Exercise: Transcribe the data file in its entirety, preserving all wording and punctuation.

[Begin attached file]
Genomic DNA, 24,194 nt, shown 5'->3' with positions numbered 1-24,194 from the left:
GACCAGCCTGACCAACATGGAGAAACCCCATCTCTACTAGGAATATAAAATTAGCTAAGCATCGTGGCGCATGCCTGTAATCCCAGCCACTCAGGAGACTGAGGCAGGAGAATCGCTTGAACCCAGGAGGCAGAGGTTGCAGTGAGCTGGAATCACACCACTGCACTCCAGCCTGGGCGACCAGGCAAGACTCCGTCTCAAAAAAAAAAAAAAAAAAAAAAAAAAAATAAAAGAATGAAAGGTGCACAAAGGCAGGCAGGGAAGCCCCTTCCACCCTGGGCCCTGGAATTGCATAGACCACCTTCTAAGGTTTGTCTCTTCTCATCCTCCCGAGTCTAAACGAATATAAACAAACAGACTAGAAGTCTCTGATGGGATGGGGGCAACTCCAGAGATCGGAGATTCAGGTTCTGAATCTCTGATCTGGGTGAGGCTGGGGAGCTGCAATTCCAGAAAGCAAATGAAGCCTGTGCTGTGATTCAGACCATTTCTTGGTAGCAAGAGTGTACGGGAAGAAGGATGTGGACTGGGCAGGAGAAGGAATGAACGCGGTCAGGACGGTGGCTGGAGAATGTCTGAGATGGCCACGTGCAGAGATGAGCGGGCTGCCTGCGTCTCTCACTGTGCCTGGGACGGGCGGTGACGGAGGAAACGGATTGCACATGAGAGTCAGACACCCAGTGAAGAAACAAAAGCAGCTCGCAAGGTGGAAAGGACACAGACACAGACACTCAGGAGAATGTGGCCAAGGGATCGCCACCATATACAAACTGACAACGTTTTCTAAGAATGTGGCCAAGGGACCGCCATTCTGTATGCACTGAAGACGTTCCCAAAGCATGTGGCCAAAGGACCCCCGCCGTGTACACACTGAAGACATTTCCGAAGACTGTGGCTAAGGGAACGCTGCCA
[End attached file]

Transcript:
Genomic DNA, 24,194 nt, shown 5'->3' with positions numbered 1-24,194 from the left:
GACCAGCCTGACCAACATGGAGAAACCCCATCTCTACTAGGAATATAAAATTAGCTAAGCATCGTGGCGCATGCCTGTAATCCCAGCCACTCAGGAGACTGAGGCAGGAGAATCGCTTGAACCCAGGAGGCAGAGGTTGCAGTGAGCTGGAATCACACCACTGCACTCCAGCCTGGGCGACCAGGCAAGACTCCGTCTCAAAAAAAAAAAAAAAAAAAAAAAAAAAATAAAAGAATGAAAGGTGCACAAAGGCAGGCAGGGAAGCCCCTTCCACCCTGGGCCCTGGAATTGCATAGACCACCTTCTAAGGTTTGTCTCTTCTCATCCTCCCGAGTCTAAACGAATATAAACAAACAGACTAGAAGTCTCTGATGGGATGGGGGCAACTCCAGAGATCGGAGATTCAGGTTCTGAATCTCTGATCTGGGTGAGGCTGGGGAGCTGCAATTCCAGAAAGCAAATGAAGCCTGTGCTGTGATTCAGACCATTTCTTGGTAGCAAGAGTGTACGGGAAGAAGGATGTGGACTGGGCAGGAGAAGGAATGAACGCGGTCAGGACGGTGGCTGGAGAATGTCTGAGATGGCCACGTGCAGAGATGAGCGGGCTGCCTGCGTCTCTCACTGTGCCTGGGACGGGCGGTGACGGAGGAAACGGATTGCACATGAGAGTCAGACACCCAGTGAAGAAACAAAAGCAGCTCGCAAGGTGGAAAGGACACAGACACAGACACTCAGGAGAATGTGGCCAAGGGATCGCCACCATATACAAACTGACAACGTTTTCTAAGAATGTGGCCAAGGGACCGCCATTCTGTATGCACTGAAGACGTTCCCAAAGCATGTGGCCAAAGGACCCCCGCCGTGTACACACTGAAGACATTTCCGAAGACTGTGGCTAAGGGAACGCTGCCA